Mountain View to enforce restrictions on those living in 'oversized vehicles,' RVs and trailers

MOUNTAIN VIEW, Calif. (KGO) -- By next summer, Mountain View residents living in RV's or trailers, parked on narrow roads, will have to relocate.

City Council voted 4 to 3 Tuesday night, to restrict oversized vehicle parking on narrow streets. The ordinance goes into effect on June 30th, 2020.

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In addition, the City voted unanimously to restrict oversized vehicle parking on any street with a designated bike lane.

The City has maintained its decision would build a better and safer Bay Area. However, opponents say the move is unconstitutional.

Defined by the City of Mountain View, an oversized vehicle is any vehicle, or combination of connected vehicle which exceeds 22-feet in length, 7-feet in height or 7-feet in width.

A narrow street is defined as any street measuring 40-feet wide or less. This would mean most residential streets within Mountain View.

"This has been three years in the making," Mountain View Communications Coordinator, Shonda Ranson said. "It's not that we woke up and said, 'You know, let's talk about safe parking and RV parking.'"

Currently, hundreds of Mountain View families have found shelter in oversized vehicles.

A May 2019 count by the city found 212 inhabited vehicles, down from 290 in December 2018. Of that number, 171 were RVs, down from 192 in December 2018.

The city says other residents have raised traffic-related and sanitary concerns like difficulty seeing over oversized vehicles, excessive litter, sewage and noise from generators.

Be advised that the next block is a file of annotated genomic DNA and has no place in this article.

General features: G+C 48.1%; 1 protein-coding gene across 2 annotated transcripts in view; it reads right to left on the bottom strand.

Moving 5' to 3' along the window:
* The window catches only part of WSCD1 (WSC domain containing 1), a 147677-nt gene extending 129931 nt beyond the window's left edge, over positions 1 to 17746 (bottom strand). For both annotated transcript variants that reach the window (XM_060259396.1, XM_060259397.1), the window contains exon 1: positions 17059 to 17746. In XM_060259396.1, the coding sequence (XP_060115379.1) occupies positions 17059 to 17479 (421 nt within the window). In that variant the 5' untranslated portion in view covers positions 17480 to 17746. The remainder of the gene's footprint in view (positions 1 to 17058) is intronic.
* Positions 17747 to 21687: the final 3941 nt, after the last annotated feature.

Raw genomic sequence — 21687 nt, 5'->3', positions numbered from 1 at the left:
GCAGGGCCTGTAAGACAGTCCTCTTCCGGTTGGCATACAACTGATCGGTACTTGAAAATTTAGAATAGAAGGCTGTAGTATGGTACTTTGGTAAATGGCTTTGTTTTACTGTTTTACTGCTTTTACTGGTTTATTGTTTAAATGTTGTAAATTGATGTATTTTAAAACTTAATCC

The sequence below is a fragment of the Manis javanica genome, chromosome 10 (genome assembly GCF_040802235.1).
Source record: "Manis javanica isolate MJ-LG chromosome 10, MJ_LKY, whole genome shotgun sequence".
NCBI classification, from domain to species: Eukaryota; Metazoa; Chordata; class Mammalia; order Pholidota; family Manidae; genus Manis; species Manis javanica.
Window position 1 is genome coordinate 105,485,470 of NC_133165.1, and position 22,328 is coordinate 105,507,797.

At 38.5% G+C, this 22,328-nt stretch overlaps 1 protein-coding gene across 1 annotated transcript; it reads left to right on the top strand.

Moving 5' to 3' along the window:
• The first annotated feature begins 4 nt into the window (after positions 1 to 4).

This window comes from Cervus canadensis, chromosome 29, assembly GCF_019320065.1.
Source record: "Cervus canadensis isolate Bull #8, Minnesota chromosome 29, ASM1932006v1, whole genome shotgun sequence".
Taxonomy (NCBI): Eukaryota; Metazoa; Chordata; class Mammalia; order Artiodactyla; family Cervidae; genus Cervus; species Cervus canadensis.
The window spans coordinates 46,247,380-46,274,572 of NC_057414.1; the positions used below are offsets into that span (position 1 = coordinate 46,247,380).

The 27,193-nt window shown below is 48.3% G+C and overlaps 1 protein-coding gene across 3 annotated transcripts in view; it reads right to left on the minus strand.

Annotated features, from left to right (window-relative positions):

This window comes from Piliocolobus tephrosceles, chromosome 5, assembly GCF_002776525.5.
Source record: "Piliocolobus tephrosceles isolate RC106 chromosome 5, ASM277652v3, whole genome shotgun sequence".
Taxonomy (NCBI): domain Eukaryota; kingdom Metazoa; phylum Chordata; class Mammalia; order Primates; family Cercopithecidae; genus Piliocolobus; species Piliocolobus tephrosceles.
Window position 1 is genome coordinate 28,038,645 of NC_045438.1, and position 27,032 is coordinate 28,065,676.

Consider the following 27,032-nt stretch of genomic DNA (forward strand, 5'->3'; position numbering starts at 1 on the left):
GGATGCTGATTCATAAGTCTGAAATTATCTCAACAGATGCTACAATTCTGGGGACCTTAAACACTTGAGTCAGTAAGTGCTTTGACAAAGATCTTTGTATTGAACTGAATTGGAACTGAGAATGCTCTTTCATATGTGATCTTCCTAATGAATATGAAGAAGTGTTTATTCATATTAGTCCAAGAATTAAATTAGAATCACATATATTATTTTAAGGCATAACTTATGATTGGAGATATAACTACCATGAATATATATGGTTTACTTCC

Before Tuesday's meeting, dozens rallied outside City Hall. Many maintain any new restrictions will disrupt lives.

"Most of these people will still want to stay in their communities with their families and friends and homes and their schools," advocate Paul Weiss told ABC7 News.

One RV resident who asked not to be identified said he's new to the streets but has spent 16 years in a Mountain View apartment.

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He said his long-time girlfriend died in February and he was unable to cover rent on his own.

"I tried my best, but I couldn't find a faster solution than this," he added.

The ordinance considered an all-hours ban in some areas, and allow sanctioned parking in certain areas.

A map provided by the City showed RV residents could park in industrial, or commercial areas.

However, those living on the streets aren't convinced this is the answer.

John Betts said, "I just think it means we just have to stand up as strong as we can."

Betts has lived on Mountain View streets for 12 years.

The City is looking to establish a Safe Parking Program. Leaders are hoping to bring three city-owned safe parking lots online by the end of the year. Together, the lots could host 60 oversized vehicles.

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